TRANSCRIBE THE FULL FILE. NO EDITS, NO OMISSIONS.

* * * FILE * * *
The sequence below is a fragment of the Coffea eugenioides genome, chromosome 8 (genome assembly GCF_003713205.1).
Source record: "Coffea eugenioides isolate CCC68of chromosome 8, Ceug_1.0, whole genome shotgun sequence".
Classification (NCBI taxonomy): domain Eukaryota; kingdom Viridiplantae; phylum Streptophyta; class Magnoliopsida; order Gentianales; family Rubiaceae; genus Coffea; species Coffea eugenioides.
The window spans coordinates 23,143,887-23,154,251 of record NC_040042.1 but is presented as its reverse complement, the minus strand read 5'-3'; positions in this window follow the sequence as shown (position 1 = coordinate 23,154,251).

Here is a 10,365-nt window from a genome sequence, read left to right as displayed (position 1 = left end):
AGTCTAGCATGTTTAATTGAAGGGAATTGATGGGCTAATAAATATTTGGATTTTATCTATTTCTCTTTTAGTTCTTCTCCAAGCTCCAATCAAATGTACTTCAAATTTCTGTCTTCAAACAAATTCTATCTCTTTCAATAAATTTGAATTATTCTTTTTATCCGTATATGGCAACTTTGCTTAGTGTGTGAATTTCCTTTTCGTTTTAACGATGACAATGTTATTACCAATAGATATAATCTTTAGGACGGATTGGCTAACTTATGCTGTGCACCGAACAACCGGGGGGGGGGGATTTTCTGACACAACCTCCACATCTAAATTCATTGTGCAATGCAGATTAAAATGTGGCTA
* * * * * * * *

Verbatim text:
The sequence below is a fragment of the Coffea eugenioides genome, chromosome 8 (genome assembly GCF_003713205.1).
Source record: "Coffea eugenioides isolate CCC68of chromosome 8, Ceug_1.0, whole genome shotgun sequence".
Classification (NCBI taxonomy): domain Eukaryota; kingdom Viridiplantae; phylum Streptophyta; class Magnoliopsida; order Gentianales; family Rubiaceae; genus Coffea; species Coffea eugenioides.
The window spans coordinates 23,143,887-23,154,251 of record NC_040042.1 but is presented as its reverse complement, the minus strand read 5'-3'; positions in this window follow the sequence as shown (position 1 = coordinate 23,154,251).

Here is a 10,365-nt window from a genome sequence, read left to right as displayed (position 1 = left end):
AGTCTAGCATGTTTAATTGAAGGGAATTGATGGGCTAATAAATATTTGGATTTTATCTATTTCTCTTTTAGTTCTTCTCCAAGCTCCAATCAAATGTACTTCAAATTTCTGTCTTCAAACAAATTCTATCTCTTTCAATAAATTTGAATTATTCTTTTTATCCGTATATGGCAACTTTGCTTAGTGTGTGAATTTCCTTTTCGTTTTAACGATGACAATGTTATTACCAATAGATATAATCTTTAGGACGGATTGGCTAACTTATGCTGTGCACCGAACAACCGGGGGGGGGGGATTTTCTGACACAACCTCCACATCTAAATTCATTGTGCAATGCAGATTAAAATGTGGCTA